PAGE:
The team behind Rootstock – Australia’s largest and most interesting sustainable food and wine festival – is taking its winning natural-wine formula to Tokyo this December.

“Tokyo has the biggest international wine market; their population is huge. All the [Rootstock] producers have been exporting to Japan for many, many years, so it made sense,” says Rootstock co-founder Giorgio De Maria about the festival’s decision to go global.

The not-for-profit Rootstock festival began in 2013 as a way to promote organic and sustainable farming principles and practices. It is driven by co-founders De Maria Vini, Mike Bennie (P&V Wine and Liquor Merchants co-owner), James Hird (The Dolphin), and Linda Wiss and Matt Young (both of Black Market Sake fame.

Broadsheet Access members get special tables at busy restaurants, tickets to exclusive events and discounts on food, coffee, brand offers and more.

Find out more

Finding a venue in Tokyo the same size as Carriageworks was a real challenge. “The venue [in Yoyogi village] isn’t huge, so we’ve decided to spread the event across the city,” says De Maria.

As a result, Rootstock has invited wine producers to design lists for 20 of the city’s top wine bars. This way festivalgoers can go from venue to venue trying different varietals.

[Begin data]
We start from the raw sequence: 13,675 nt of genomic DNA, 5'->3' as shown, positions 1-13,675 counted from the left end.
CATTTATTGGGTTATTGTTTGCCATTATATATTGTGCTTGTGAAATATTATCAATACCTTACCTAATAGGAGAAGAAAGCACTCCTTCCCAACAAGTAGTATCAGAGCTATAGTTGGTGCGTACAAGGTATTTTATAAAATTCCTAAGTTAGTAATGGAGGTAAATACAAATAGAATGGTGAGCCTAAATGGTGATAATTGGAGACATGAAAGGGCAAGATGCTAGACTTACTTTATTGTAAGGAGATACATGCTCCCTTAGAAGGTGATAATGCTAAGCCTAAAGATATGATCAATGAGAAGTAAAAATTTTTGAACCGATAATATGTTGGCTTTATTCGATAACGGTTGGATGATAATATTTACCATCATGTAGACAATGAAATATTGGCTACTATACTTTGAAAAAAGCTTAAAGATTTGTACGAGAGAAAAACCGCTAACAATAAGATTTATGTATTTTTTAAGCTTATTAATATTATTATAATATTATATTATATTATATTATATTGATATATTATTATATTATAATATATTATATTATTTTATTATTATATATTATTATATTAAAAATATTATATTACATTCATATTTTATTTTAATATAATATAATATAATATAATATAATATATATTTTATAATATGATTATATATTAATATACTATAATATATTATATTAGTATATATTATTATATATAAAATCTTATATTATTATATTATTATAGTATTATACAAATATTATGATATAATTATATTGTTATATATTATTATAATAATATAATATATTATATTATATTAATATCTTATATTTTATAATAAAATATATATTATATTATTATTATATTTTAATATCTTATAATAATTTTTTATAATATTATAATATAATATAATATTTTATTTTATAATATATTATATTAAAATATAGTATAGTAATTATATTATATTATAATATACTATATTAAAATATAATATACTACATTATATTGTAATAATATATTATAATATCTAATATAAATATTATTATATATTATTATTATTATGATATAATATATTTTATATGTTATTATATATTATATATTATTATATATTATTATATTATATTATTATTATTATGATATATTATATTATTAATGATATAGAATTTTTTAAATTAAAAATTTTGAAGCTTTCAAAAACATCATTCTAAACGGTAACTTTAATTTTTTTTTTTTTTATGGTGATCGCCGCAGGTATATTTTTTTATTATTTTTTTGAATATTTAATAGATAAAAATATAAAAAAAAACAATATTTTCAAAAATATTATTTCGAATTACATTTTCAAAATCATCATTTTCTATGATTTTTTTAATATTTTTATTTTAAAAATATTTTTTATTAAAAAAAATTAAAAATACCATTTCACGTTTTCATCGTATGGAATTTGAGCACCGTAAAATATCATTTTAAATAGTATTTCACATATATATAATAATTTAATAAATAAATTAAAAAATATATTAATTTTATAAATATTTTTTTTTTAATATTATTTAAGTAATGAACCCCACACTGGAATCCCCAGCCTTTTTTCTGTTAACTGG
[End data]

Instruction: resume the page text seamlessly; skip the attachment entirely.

A “big party” will be held at a yet-to-be-disclosed location. For that, the format will be similar to Sydney’s Rootstock. “It’s pretty much in the centre of Tokyo,” says De Maria, adding: “We’ve got this famous guy doing music, he’s got an incredible collection of records.”

The wine list on the day will be 60 per cent European and 30 per cent Australian varietals and there will be a pig on the spit and Australian lamb or beef cooked over coals for snacks. “It was important to be able to have an interaction between Australia and Japan. We’ve got at least one or two restaurateurs from Tokyo cooking at the event,” he says. Those chefs will also be coming to Sydney’s Rootstock event in November.

De Maria says that although the popularity of minimal-intervention wine and spirits is growing, education is still an important component of Rootstock. “The word ‘natural’ means nothing. I don’t want to use it because it’s been abused in many ways. If there is a definition [to describe the wine Rootstock promotes], it is ‘fermented grape with nothing else added’. The good wines are made like that, but you can count them on your hand. They are very exciting wines.”

Rootstock Tokyo will be held on December 1 and 2, 2018 at various venues throughout the city.

Rootstock Sydney will be held on November 24 and 25 at Carriageworks in Everleigh.